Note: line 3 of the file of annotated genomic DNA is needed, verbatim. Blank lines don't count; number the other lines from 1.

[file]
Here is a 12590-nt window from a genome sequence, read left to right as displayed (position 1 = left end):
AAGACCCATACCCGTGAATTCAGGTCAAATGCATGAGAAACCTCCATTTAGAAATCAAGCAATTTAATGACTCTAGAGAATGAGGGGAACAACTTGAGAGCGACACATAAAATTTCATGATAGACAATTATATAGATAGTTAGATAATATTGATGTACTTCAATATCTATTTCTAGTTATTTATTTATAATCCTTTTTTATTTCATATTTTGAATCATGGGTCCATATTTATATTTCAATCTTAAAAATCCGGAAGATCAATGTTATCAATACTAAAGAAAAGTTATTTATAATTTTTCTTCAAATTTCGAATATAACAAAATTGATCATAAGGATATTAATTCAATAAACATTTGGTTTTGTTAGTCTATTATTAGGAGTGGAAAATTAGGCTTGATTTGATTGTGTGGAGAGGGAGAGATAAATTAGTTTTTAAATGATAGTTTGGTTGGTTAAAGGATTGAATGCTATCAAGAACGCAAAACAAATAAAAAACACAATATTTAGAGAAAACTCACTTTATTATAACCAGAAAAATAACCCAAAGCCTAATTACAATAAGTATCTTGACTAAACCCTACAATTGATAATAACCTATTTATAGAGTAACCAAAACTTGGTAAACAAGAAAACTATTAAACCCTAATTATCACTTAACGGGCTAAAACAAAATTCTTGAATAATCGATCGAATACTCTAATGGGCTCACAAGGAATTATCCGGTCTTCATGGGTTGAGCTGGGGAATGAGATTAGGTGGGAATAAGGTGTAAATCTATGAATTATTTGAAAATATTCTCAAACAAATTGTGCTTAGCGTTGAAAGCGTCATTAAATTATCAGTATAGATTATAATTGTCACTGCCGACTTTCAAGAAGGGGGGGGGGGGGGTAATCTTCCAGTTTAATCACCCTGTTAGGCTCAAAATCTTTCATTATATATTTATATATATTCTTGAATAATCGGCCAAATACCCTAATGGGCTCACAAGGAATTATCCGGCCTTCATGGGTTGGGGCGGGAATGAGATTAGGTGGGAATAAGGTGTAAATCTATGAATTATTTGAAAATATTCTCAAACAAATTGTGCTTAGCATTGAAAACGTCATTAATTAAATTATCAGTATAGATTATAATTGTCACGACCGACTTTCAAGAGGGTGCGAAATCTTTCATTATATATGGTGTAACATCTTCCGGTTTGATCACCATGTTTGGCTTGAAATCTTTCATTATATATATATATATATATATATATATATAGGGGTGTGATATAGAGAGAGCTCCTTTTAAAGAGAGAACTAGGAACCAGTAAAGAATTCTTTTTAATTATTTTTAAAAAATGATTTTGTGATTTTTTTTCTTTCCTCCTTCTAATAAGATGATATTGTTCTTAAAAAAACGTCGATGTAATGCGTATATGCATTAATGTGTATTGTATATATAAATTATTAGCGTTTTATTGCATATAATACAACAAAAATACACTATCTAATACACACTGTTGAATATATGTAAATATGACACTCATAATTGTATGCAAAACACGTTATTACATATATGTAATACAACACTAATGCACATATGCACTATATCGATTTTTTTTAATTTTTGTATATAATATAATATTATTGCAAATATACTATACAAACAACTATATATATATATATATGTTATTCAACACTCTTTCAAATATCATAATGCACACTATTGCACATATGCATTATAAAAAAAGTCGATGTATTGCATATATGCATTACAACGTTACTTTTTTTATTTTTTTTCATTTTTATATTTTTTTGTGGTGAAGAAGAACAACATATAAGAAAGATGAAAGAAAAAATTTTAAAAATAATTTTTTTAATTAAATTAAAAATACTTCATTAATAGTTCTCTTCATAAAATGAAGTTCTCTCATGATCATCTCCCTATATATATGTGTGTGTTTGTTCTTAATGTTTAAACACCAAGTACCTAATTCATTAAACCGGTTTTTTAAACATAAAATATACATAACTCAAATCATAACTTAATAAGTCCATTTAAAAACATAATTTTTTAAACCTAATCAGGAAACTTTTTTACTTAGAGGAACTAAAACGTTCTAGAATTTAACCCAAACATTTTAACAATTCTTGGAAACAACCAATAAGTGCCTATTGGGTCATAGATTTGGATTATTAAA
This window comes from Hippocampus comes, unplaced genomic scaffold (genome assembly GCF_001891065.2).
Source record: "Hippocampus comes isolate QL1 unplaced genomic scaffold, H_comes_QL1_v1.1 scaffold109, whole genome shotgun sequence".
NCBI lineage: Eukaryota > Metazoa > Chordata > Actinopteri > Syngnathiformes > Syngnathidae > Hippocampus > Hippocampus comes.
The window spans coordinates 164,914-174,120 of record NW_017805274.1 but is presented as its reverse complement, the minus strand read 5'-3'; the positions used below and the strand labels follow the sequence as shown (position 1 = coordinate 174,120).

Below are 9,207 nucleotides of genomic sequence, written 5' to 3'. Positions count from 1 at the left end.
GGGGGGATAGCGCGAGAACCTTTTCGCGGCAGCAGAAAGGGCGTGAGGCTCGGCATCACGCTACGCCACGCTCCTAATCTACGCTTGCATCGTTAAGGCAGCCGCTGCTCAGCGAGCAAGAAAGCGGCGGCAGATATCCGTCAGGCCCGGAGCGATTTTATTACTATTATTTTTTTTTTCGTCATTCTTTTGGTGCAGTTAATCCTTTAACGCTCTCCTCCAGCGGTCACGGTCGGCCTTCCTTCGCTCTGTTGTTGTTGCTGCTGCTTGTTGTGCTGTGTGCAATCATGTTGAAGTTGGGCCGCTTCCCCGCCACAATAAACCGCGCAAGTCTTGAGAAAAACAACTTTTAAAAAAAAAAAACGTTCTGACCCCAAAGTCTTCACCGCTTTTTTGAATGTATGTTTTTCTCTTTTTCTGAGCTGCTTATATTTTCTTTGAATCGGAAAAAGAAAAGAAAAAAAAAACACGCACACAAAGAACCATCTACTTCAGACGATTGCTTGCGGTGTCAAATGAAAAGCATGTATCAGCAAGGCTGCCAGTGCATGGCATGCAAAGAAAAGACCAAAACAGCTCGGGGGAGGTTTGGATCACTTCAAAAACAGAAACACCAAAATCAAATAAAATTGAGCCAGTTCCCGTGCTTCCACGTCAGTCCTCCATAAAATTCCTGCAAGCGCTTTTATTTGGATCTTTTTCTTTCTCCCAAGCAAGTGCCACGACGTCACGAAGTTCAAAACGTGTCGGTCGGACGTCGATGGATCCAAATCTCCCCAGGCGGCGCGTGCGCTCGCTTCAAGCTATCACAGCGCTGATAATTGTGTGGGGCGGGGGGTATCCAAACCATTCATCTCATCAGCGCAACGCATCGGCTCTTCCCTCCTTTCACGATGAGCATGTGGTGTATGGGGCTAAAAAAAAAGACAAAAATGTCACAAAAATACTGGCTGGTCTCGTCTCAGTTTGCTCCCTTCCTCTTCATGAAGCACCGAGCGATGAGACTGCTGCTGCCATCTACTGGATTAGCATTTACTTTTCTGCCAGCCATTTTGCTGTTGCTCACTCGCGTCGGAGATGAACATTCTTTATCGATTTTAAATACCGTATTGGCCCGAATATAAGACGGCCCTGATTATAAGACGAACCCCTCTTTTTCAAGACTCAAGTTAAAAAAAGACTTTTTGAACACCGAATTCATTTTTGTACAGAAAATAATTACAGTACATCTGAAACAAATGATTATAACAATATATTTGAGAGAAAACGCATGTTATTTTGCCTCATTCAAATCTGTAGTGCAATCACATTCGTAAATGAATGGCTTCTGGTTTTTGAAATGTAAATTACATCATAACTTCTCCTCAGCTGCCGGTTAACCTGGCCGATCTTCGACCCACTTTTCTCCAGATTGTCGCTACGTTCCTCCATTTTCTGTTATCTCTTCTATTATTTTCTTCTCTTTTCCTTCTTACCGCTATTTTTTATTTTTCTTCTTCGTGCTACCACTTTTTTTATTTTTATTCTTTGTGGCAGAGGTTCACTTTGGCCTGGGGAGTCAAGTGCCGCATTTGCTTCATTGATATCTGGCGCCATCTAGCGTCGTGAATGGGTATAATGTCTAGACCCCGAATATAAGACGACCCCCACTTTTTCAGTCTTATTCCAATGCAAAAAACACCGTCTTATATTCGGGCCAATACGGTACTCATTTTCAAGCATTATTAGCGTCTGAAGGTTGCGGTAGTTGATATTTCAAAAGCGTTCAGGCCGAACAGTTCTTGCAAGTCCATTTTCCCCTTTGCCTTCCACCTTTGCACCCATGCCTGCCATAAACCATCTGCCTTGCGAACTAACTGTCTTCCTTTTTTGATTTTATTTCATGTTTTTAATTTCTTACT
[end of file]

This window comes from Hippocampus comes, unplaced genomic scaffold (genome assembly GCF_001891065.2).